Web Only Articles

  • The Justice Gap

    If you care about equity, legal aid belongs high on the list of crucial disaster recovery programs.

  • NYC coastline.

    Rising Tides, Rising Costs

    In the face of climate change, flood insurance rates are rising. But program rules, and the history of who has been shunted into the floodplains, means the brunt is being bore by those least able to absorb it.

  • Detours on the Road Home

    Serious flaws in the Road Home program have kept many hard-working homeowners from coming back to the Lower Ninth Ward. Let’s not repeat them after the next disaster.

  • The Revitalization Trap

    Place-based initiatives won’t address the kinds of injustice and poverty that community development was formed to fight.

  • Eva and her son Joshua have been involved with WDP for over three years. Eva has testified at city hall and the state legislature in favor of better protections for construction workers.

    Protecting Immigrant Workers

    The Texas construction industry is a good example of what happens when immigrant workers’ rights are not respected. But this organization is fighting back.

  • A New Remedy for America’s Complicated Immigration History

    Public and private will—not politics—will change the national immigration conversation

  • Interview with John Henneberger, Texas Low Income Housing Information Service

    It’s not every year (or even every decade) that community developers and housers see themselves represented in the ranks of the coveted MacArthur Fellows (or “genius grant” recipients). That in and of itself would be sufficiently exciting, but when Shelterforce staff sat down to talk to John Henneberger of the Texas Low Income Housing Information Service, one of the 2014 MacArthur geniuses, we certainly found ourselves impressed and excited. Driven by a sense of justice since college, he has been on the frontlines of the fight for equality and equity since those years. Henneberger has extensive knowledge of the field, an ability to clearly relate many of our most basic concerns to each other, and a clear-eyed focus on end goals above interim measures. In this two part interview, he talks about expansive definitions of “fair housing,” exciting organizing work in Texas that the rest of the country should keep an eye on, the role of a state-level advocacy organization, and much more.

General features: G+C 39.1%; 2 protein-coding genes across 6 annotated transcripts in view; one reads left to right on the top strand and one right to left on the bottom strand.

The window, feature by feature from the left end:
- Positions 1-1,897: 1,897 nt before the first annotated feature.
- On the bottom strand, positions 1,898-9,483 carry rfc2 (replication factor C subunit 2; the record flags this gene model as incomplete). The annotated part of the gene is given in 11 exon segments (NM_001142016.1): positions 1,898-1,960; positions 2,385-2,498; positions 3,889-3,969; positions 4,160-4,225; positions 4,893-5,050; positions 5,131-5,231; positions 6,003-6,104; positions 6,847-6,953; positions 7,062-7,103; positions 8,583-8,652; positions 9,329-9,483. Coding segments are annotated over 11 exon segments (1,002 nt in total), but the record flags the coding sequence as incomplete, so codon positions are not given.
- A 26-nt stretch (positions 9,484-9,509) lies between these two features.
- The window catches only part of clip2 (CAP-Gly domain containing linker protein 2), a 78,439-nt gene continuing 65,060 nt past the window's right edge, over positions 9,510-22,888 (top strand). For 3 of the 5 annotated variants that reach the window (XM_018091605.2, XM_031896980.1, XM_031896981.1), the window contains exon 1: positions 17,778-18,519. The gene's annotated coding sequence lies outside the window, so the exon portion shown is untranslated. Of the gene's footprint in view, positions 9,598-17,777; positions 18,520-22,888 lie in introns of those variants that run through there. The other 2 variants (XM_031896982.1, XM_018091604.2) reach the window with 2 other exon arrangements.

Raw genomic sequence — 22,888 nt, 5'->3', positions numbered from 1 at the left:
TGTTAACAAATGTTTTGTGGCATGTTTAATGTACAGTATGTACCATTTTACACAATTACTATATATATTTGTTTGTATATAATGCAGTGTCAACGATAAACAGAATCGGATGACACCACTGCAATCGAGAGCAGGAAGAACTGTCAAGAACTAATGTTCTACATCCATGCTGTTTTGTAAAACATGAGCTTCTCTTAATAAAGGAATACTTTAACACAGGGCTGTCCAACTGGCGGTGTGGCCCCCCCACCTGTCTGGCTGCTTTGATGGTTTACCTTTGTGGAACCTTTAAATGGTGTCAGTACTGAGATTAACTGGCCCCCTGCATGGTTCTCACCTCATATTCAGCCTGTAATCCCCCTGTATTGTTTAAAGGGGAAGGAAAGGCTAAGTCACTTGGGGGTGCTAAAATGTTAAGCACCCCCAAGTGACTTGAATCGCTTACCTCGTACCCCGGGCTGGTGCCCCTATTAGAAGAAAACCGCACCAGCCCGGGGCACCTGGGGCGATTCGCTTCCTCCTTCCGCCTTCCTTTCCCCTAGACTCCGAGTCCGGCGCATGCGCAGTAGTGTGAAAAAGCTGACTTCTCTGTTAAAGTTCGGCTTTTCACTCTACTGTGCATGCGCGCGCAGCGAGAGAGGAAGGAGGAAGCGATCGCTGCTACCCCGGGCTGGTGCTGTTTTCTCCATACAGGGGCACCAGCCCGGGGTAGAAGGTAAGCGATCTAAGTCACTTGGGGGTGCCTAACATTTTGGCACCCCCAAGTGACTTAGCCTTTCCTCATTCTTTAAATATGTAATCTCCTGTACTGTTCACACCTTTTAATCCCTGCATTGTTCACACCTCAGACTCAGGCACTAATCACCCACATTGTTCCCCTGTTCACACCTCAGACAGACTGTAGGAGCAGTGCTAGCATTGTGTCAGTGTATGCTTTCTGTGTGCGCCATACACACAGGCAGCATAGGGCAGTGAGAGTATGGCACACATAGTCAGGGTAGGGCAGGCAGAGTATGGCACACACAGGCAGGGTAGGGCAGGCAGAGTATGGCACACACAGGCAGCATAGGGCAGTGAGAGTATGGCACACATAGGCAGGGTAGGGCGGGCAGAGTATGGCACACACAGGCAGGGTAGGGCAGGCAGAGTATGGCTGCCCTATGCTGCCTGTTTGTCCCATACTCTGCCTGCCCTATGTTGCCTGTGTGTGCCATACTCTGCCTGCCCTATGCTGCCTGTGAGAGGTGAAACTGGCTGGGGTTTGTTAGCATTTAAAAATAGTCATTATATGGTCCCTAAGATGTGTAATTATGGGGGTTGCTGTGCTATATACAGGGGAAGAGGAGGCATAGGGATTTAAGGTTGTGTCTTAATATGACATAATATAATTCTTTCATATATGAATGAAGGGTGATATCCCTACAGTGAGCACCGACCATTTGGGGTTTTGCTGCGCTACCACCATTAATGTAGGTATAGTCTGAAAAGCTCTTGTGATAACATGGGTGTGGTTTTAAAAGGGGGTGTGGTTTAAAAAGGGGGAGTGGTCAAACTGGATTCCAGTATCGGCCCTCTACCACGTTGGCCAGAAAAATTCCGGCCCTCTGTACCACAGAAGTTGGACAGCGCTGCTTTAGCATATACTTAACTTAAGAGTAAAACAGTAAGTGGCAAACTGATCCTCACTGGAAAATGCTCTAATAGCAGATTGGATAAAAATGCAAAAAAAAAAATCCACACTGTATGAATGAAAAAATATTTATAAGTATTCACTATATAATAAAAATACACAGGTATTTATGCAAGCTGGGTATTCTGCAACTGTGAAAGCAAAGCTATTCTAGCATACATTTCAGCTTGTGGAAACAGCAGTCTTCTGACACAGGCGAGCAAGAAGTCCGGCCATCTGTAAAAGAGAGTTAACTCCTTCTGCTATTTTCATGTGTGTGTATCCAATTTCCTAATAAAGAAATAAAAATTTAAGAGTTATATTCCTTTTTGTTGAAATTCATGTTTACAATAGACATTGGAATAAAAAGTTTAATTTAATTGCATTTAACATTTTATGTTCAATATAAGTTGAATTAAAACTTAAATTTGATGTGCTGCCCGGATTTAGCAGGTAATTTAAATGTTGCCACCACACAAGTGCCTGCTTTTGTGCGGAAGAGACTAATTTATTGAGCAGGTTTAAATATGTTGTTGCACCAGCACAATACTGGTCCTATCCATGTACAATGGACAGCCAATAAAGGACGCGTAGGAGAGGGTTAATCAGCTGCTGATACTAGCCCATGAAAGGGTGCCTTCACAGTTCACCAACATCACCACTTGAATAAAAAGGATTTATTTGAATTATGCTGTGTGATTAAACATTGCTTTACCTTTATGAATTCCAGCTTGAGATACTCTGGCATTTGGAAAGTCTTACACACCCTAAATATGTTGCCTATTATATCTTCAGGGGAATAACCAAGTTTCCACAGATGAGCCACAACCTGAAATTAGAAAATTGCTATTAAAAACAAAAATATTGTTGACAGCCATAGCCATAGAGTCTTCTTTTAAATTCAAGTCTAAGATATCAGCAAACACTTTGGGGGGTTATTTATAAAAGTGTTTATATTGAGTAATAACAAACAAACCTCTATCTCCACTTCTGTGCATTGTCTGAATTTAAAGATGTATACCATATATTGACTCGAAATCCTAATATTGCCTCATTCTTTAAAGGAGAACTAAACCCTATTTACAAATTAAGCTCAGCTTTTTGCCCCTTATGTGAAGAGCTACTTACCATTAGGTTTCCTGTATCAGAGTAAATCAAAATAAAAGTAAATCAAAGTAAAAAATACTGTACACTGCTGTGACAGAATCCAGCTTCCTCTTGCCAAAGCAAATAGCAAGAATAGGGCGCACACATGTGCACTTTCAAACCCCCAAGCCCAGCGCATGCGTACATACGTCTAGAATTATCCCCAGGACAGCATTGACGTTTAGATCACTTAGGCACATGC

• Interview with Mayor Ivy Taylor, San Antonio, TX

    When Julian Castro, then-mayor of San Antonio, Texas, was picked to be the new Secretary of the Dept. of Housing and Urban Development last year, the city council voted in Ivy Taylor from among their ranks to replace him. The first African-American mayor of the largely Latino and Anglo city, and strongly identified as an urban planner, Taylor casts herself as someone interested more in getting work done than leaving a political legacy. However, she has not shied away from controversial positions, and her initial position that she would not be running for re-election fell by the wayside as she announced her candidacy on February 16, less than two weeks after this interview. We spoke with Mayor Taylor, who has a background in affordable housing, about what it’s like to move between the community development sphere and city government, some of her difficult decisions, and her vision for stable, mixed-income neighborhoods in the city she is serving.

  • This Book Changes Everything

    Book Review: This Changes Everything: Capitalism vs. The Climate by Naomi Klein

  • Review: More Than Shelter: Activism and Community in San Francisco Public Housing by Amy L. Howard

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